In old movies, humans feared invaders from other planets, but they had better watch out for us.
In "War of the Worlds" we took out the Martians using nothing but microorganisms, so if imagine if we really tried.
Interplanetary exchange of organisms is little discussed in a summer movie world of "Independence Day" invaders, but three recent scientific papers examined the risks using research from the International Space Station.
Organisms hitching a ride on a spacecraft have the potential to contaminate other celestial bodies, making it difficult for scientists to determine whether a life form existed on another planet or was introduced there by explorers. So it's important to know what types of micro-organisms from Earth can survive on a spacecraft or landing vehicle.
Currently, spacecraft landing on Mars or other planets where life might exist must meet requirements for a maximum allowable level of microbial life, or bioburden. These acceptable levels were based on studies of how various life forms survive exposure to the rigors associated with space travel.
"If you are able to reduce the numbers to acceptable levels, a proxy for cleanliness, the assumption is that the life forms will not survive under harsh space conditions," explains Kasthuri J. Venkateswaran, a researcher with the Biotechnology and Planetary Protection Group at NASA's Jet Propulsion Laboratory and a co-author on all three papers. That assumption may not hold up, though, as recent research has shown that some microbes are hardier than expected, and others may use various protective mechanisms to survive interplanetary flights.
Spore-forming bacteria are of particular concern because spores can withstand certain sterilization procedures and may best be able to survive the harsh environments of outer space or planetary surfaces. Spores of Bacillus pumilus SAFR-032 have shown especially high resistance to techniques used to clean spacecraft, such as ultraviolet (UV) radiation and peroxide treatment. When researchers exposed this hardy organism to a simulated Mars environment that kills standard spores in 30 seconds, it survived 30 minutes. For one of the recent experiments, Bacillus pumilus SAFR-032 spores were exposed for 18 months on the European Technology Exposure Facility (EuTEF), a test facility mounted outside the space station.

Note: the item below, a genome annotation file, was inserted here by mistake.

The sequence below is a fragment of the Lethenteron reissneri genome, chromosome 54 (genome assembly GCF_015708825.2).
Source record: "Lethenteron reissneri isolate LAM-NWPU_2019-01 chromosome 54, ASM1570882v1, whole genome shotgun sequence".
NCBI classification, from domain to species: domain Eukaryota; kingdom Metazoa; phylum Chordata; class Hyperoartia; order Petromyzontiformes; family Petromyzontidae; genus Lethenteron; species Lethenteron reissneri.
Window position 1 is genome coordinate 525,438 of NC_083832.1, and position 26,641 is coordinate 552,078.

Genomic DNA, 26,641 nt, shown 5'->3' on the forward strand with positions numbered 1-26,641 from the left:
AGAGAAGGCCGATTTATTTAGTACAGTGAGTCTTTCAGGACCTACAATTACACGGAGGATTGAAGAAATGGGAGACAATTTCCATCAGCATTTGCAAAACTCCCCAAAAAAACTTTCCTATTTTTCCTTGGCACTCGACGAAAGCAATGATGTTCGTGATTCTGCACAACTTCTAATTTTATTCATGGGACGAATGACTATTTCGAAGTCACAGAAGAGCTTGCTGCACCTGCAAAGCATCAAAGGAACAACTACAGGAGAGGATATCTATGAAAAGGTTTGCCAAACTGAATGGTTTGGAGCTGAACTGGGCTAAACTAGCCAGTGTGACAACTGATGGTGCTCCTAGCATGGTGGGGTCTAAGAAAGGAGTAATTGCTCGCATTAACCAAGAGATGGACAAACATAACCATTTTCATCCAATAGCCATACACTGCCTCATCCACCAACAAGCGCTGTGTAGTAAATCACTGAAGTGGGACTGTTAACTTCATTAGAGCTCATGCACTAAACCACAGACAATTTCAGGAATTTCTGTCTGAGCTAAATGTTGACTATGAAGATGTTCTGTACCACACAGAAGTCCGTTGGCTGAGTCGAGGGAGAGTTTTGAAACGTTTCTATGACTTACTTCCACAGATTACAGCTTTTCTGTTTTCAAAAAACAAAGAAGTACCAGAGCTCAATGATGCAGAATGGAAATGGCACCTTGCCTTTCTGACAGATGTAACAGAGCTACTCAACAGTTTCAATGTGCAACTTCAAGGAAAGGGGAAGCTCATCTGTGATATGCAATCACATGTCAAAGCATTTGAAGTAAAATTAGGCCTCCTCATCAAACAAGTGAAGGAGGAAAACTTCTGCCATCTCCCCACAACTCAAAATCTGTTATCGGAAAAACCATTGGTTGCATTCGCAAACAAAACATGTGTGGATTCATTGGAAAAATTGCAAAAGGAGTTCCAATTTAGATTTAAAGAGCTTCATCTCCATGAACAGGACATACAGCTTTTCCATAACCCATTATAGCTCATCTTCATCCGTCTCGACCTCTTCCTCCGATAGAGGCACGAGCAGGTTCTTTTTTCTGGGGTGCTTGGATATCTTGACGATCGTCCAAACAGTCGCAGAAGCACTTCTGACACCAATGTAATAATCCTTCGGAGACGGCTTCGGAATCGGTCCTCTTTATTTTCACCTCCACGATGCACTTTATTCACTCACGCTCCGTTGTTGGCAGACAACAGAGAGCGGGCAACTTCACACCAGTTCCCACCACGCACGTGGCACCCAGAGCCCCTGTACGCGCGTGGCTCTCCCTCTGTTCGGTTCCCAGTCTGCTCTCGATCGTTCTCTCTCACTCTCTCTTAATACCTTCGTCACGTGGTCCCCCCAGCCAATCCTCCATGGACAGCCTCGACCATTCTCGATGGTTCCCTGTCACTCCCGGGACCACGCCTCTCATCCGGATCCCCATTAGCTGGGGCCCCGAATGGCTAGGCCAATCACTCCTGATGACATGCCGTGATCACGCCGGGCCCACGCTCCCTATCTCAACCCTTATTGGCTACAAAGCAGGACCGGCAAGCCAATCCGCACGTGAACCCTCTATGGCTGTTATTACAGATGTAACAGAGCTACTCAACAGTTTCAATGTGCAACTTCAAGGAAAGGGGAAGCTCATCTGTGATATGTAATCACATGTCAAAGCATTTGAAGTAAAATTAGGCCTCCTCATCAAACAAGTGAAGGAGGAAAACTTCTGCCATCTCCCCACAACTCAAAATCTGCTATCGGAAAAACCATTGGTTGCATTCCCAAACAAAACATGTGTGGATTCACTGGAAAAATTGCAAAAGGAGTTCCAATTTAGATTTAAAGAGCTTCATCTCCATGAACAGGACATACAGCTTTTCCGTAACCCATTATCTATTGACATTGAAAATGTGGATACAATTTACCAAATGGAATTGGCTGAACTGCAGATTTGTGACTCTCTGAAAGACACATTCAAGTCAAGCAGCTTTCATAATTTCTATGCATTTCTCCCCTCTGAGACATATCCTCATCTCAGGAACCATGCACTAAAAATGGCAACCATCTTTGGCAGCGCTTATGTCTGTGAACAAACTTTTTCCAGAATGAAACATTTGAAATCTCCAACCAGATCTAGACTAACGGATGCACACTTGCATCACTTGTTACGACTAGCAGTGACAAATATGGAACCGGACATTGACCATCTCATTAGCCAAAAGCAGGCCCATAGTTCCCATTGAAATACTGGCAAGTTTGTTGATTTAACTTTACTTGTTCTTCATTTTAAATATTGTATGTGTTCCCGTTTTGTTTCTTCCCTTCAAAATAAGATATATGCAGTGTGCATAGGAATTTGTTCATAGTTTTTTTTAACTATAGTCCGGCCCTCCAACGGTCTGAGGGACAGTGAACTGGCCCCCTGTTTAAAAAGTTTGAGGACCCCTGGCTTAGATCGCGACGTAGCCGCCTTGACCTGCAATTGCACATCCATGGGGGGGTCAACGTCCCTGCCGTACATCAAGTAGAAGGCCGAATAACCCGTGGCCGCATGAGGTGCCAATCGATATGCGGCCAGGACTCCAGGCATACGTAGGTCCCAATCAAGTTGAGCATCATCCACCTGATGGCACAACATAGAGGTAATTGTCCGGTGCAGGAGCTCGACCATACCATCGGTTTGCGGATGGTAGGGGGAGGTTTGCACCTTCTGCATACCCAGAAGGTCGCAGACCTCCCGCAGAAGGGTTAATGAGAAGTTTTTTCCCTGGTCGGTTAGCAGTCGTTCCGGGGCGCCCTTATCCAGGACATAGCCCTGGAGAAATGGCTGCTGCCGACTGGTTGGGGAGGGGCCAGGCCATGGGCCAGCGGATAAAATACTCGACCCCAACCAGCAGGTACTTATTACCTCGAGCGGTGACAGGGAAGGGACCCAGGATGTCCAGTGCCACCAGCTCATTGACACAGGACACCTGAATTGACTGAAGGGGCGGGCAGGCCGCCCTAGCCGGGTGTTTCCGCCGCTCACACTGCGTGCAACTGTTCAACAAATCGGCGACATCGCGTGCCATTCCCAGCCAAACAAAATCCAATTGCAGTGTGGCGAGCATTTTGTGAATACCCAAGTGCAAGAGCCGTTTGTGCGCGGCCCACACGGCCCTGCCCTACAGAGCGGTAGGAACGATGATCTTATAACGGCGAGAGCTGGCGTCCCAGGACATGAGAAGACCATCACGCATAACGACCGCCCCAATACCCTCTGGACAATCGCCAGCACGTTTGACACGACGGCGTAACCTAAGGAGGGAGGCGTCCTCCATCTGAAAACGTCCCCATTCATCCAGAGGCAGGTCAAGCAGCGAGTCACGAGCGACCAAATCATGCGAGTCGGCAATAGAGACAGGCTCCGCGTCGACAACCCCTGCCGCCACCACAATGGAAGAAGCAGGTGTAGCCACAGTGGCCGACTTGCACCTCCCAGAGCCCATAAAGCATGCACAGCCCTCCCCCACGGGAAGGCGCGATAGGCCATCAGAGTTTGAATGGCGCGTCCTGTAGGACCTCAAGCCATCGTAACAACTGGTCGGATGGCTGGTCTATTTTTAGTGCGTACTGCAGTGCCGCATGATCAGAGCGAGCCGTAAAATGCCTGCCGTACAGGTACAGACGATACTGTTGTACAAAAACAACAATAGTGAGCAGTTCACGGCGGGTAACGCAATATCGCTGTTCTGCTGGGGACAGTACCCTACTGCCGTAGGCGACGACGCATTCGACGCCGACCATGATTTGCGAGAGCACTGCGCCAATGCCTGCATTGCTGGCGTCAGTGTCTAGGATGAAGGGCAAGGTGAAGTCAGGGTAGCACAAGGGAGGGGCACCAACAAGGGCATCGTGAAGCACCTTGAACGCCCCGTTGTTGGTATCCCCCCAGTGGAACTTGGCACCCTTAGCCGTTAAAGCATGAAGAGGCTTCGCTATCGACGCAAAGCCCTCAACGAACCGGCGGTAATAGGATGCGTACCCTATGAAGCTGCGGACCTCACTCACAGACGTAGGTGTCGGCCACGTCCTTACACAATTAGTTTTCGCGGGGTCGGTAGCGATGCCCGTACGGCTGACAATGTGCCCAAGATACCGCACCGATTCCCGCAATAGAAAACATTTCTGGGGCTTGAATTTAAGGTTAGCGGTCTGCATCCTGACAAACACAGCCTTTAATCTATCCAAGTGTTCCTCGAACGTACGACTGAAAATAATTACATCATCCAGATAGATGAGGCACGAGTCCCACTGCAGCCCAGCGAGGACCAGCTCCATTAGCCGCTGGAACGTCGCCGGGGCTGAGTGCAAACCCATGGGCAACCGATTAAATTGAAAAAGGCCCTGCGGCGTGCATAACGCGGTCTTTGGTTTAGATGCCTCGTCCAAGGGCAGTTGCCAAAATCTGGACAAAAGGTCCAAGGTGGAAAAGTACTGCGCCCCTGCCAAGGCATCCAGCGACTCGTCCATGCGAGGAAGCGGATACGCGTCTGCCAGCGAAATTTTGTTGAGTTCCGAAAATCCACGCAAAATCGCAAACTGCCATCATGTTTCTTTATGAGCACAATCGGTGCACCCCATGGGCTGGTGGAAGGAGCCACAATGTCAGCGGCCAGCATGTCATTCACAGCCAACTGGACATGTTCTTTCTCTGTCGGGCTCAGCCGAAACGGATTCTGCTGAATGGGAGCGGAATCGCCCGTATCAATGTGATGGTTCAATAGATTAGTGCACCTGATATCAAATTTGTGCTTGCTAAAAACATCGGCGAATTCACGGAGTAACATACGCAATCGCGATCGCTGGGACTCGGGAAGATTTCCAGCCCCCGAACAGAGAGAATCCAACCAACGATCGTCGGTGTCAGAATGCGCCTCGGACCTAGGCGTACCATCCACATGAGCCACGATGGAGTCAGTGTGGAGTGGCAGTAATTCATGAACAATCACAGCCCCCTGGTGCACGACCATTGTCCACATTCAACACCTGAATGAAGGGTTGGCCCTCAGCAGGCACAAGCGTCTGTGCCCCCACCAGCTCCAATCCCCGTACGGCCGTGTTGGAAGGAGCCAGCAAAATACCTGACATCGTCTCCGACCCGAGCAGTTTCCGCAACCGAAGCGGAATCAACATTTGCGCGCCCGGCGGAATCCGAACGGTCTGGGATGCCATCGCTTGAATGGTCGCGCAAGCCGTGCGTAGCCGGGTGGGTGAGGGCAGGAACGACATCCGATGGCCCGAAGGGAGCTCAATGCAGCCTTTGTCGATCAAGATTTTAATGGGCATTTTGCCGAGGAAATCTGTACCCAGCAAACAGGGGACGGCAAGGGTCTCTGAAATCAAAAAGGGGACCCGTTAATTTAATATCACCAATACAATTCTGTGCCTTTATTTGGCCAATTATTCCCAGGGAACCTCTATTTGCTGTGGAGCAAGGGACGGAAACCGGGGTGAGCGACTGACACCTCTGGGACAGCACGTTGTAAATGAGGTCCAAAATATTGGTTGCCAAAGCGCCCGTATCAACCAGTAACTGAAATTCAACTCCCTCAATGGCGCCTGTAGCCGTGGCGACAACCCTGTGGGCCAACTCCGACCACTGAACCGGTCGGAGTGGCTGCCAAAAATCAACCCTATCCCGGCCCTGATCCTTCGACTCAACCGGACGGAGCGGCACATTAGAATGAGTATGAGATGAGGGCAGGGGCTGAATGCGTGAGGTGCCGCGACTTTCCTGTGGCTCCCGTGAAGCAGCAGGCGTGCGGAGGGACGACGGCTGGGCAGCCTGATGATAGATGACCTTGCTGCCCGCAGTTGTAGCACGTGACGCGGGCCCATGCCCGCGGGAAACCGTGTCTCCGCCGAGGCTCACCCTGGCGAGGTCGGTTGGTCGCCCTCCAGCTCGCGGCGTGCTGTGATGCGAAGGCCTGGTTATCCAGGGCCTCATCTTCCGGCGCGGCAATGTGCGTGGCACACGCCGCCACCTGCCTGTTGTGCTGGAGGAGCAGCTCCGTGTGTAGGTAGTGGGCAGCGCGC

These are electron micrographs of Bacillus pumilus SAFR-032 spores on aluminum before and after exposure to space conditions. Reproduced with permission from P. Vaishampayan et al., Survival of Bacillus pumilus Spores for a Prolonged Period of Time in Real Space Conditions. Astrobiology Vol 12, No 5, 2012.
"After testing exposure to the simulated Mars environment, we wanted to see what would happen in real space, and EuTEF gave us the chance," says Venkateswaran. "To our surprise, some of the spores survived for 18 months." These surviving spores had higher concentrations of proteins associated with UV radiation resistance and, in fact, showed elevated UV resistance when revived and re-exposed on Earth.
The findings also provide insight into how robust microbial communities are able to survive in extremely hostile regions on Earth and how these microbes are affected by radiation.
In another investigation, spores of Bacillus pumilus SAFR-032 and another spore-forming bacteria, Bacillus subtilis 168, were dried on pieces of spacecraft-quality aluminum and subjected for 1.5 years to the vacuum of space, cosmic and extraterrestrial solar radiation and temperature fluctuations on EuTEF. These samples also were subjected to a simulated Martian atmosphere using EuTEF. Most of the organisms exposed to solar UV radiation in space and in the Mars spectrum were killed, but when UV rays were filtered out and samples were kept in the dark, about 50 percent or more of those subjected to other space- and Mars-like conditions survived. That makes it likely that spores could survive a trip on a spacecraft to Mars if they are sheltered against solar radiation, perhaps in a tiny pocket of the spacecraft surface or underneath a layer of other spores.
The third study placed rock-colonizing cellular organisms in the EuTEF facility for 1.5 years, further testing a theory of how organisms might move from one planet to another, known as lithopanspermia. In this scenario, rocks ejected from a planet by impact with, say, a meteor, carried organisms on their surface through space and then landed on another planet, bringing that life with them. For this investigation, researchers selected organisms especially adapted to cope with the environmental extremes of their natural habitats on Earth, and found that some are also able to survive in the even more hostile environment of outer space. Lithopanspermia would require thousands or even millions of years, much longer than the experiment's duration, but results provide the first evidence of the hardiness of these organisms in space and suggest the possibility that space-traveling rocks could carry life between planets.
Future exploration missions can use the results of these investigations to help find ways to minimize the risk of contaminating another planet. The findings also will help prevent scientists from incorrectly identifying an organism that hitchhiked on the exploring spacecraft as a native of the planet, when in fact it's an invader. That's a good thing, because no one wants to be responsible for an alien invasion of Mars.
Source: NASA/Johnson Space Center